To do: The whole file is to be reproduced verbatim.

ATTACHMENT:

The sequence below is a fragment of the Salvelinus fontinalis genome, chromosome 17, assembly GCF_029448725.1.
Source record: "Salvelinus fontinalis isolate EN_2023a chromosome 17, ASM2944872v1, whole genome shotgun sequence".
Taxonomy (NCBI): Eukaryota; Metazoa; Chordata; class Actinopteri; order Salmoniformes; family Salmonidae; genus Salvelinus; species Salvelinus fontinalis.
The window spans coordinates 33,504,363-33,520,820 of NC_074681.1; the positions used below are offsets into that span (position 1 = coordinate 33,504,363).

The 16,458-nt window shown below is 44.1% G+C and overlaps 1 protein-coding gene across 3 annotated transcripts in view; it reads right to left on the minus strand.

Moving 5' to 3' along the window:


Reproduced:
The sequence below is a fragment of the Salvelinus fontinalis genome, chromosome 17, assembly GCF_029448725.1.
Source record: "Salvelinus fontinalis isolate EN_2023a chromosome 17, ASM2944872v1, whole genome shotgun sequence".
Taxonomy (NCBI): Eukaryota; Metazoa; Chordata; class Actinopteri; order Salmoniformes; family Salmonidae; genus Salvelinus; species Salvelinus fontinalis.
The window spans coordinates 33,504,363-33,520,820 of NC_074681.1; the positions used below are offsets into that span (position 1 = coordinate 33,504,363).

The 16,458-nt window shown below is 44.1% G+C and overlaps 1 protein-coding gene across 3 annotated transcripts in view; it reads right to left on the minus strand.

Moving 5' to 3' along the window: